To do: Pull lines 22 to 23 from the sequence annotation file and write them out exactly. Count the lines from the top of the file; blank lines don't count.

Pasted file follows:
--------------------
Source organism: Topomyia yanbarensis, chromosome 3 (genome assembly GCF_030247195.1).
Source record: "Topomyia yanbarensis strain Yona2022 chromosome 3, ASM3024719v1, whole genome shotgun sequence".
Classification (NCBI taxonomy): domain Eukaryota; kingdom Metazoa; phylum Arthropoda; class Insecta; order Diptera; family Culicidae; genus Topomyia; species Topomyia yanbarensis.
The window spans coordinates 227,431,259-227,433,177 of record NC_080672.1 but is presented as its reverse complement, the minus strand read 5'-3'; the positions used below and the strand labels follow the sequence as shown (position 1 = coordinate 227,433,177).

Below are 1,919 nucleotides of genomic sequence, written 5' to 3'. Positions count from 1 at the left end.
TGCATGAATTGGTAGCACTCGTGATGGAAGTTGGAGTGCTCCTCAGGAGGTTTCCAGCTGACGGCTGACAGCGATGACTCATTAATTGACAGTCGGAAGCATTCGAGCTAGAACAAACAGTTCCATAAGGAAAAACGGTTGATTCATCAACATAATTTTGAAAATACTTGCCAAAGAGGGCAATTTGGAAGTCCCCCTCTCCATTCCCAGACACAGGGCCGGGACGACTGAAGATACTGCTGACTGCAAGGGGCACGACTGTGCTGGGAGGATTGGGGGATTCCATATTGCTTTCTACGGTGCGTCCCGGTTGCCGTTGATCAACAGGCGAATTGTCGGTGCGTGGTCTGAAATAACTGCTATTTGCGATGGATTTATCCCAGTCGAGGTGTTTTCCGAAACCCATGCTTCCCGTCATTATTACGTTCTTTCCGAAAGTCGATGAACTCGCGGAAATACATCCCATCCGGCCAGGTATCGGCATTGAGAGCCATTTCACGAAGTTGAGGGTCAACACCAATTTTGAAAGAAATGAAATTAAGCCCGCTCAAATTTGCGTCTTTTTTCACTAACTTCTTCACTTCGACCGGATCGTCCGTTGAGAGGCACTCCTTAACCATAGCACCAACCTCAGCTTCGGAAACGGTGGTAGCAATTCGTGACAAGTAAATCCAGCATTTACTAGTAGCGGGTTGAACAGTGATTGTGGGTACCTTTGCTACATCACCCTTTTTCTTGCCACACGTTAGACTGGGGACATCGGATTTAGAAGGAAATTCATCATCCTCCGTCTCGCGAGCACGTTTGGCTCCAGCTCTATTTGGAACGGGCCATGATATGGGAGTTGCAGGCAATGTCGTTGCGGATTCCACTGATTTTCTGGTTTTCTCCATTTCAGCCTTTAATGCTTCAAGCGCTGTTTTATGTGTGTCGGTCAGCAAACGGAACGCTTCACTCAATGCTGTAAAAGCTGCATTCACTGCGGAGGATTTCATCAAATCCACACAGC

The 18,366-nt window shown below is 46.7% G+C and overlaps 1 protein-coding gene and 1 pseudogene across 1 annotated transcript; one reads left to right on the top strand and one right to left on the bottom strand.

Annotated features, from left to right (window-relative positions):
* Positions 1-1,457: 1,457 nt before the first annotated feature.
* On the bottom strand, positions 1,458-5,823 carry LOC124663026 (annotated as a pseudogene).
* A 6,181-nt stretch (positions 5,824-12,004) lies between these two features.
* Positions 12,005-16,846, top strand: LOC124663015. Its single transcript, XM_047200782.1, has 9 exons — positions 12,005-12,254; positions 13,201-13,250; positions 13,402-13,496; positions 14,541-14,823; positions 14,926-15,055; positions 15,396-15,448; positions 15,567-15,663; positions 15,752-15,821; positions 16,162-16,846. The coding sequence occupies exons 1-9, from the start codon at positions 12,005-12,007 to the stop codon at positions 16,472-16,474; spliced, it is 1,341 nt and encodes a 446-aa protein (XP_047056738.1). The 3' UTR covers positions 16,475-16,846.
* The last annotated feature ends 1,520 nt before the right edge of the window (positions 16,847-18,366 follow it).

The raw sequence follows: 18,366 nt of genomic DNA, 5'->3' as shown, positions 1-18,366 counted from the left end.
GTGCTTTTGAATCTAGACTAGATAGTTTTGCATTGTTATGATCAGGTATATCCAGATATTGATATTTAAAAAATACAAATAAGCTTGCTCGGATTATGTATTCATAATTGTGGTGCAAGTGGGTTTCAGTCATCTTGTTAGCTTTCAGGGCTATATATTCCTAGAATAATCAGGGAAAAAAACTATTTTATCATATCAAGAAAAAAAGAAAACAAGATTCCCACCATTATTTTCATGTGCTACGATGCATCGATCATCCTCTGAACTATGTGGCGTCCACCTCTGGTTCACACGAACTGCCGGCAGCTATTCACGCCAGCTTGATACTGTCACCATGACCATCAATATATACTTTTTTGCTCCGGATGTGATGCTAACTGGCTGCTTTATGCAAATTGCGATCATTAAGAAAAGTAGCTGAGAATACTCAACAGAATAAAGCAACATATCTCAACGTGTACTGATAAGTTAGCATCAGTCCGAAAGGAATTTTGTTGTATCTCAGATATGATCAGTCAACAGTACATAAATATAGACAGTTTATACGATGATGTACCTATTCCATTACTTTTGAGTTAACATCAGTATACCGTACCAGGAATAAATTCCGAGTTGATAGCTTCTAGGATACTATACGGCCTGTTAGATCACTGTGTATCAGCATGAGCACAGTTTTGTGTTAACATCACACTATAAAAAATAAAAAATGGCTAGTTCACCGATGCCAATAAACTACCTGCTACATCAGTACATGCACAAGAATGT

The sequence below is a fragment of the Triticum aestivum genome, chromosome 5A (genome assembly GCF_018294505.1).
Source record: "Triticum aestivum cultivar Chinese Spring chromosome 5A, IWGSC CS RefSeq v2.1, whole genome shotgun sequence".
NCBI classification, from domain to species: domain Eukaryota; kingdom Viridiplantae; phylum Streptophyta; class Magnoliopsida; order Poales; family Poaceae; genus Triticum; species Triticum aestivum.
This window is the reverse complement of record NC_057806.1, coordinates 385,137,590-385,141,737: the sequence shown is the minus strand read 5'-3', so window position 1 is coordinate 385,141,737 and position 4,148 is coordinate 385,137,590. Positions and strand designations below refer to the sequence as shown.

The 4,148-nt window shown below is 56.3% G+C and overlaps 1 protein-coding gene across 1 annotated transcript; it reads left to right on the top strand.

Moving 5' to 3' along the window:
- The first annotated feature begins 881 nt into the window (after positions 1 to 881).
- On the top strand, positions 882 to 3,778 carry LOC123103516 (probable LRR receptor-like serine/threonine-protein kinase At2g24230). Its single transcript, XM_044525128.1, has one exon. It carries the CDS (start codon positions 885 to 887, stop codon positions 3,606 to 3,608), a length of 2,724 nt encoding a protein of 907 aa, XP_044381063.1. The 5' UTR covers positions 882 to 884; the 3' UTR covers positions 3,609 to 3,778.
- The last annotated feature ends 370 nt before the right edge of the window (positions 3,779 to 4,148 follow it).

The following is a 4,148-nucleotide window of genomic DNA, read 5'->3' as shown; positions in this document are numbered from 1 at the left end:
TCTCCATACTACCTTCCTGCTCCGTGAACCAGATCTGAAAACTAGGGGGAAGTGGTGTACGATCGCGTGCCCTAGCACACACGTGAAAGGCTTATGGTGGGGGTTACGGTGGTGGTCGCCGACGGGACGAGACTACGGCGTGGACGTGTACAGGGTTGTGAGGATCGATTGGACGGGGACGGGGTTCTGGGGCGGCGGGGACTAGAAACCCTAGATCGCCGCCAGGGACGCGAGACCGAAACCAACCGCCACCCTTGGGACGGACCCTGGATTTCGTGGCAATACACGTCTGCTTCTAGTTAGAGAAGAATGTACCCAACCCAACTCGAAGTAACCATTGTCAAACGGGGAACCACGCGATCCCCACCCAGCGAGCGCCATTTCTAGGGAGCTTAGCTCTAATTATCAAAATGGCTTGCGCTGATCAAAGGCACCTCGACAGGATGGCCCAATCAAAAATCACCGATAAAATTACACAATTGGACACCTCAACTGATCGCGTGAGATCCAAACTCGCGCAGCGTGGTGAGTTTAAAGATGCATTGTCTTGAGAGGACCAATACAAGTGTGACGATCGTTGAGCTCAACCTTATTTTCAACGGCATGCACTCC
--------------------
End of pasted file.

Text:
- The first annotated feature begins 881 nt into the window (after positions 1 to 881).
- On the top strand, positions 882 to 3,778 carry LOC123103516 (probable LRR receptor-like serine/threonine-protein kinase At2g24230). Its single transcript, XM_044525128.1, has one exon. It carries the CDS (start codon positions 885 to 887, stop codon positions 3,606 to 3,608), a length of 2,724 nt encoding a protein of 907 aa, XP_044381063.1. The 5' UTR covers positions 882 to 884; the 3' UTR covers positions 3,609 to 3,778.